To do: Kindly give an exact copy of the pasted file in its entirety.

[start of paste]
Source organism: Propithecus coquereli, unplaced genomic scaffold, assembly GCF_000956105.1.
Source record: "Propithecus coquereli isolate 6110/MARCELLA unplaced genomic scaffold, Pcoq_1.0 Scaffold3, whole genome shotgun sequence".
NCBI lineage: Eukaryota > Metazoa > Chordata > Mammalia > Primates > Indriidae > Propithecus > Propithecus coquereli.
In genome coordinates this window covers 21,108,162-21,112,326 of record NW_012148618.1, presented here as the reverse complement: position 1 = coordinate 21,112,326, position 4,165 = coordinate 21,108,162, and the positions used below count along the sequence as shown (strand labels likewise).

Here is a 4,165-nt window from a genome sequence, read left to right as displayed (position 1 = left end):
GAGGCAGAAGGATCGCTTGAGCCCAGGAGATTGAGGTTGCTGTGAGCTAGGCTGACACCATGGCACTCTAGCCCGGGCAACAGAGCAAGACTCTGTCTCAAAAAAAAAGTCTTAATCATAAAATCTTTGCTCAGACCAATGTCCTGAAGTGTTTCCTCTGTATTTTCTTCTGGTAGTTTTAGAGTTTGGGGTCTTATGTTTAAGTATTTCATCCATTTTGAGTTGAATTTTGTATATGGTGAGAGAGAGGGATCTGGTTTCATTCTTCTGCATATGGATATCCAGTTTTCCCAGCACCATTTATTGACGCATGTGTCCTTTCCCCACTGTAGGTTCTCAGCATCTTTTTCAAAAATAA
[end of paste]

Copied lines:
Source organism: Propithecus coquereli, unplaced genomic scaffold, assembly GCF_000956105.1.
Source record: "Propithecus coquereli isolate 6110/MARCELLA unplaced genomic scaffold, Pcoq_1.0 Scaffold3, whole genome shotgun sequence".
NCBI lineage: Eukaryota > Metazoa > Chordata > Mammalia > Primates > Indriidae > Propithecus > Propithecus coquereli.
In genome coordinates this window covers 21,108,162-21,112,326 of record NW_012148618.1, presented here as the reverse complement: position 1 = coordinate 21,112,326, position 4,165 = coordinate 21,108,162, and the positions used below count along the sequence as shown (strand labels likewise).

Here is a 4,165-nt window from a genome sequence, read left to right as displayed (position 1 = left end):
GAGGCAGAAGGATCGCTTGAGCCCAGGAGATTGAGGTTGCTGTGAGCTAGGCTGACACCATGGCACTCTAGCCCGGGCAACAGAGCAAGACTCTGTCTCAAAAAAAAAGTCTTAATCATAAAATCTTTGCTCAGACCAATGTCCTGAAGTGTTTCCTCTGTATTTTCTTCTGGTAGTTTTAGAGTTTGGGGTCTTATGTTTAAGTATTTCATCCATTTTGAGTTGAATTTTGTATATGGTGAGAGAGAGGGATCTGGTTTCATTCTTCTGCATATGGATATCCAGTTTTCCCAGCACCATTTATTGACGCATGTGTCCTTTCCCCACTGTAGGTTCTCAGCATCTTTTTCAAAAATAA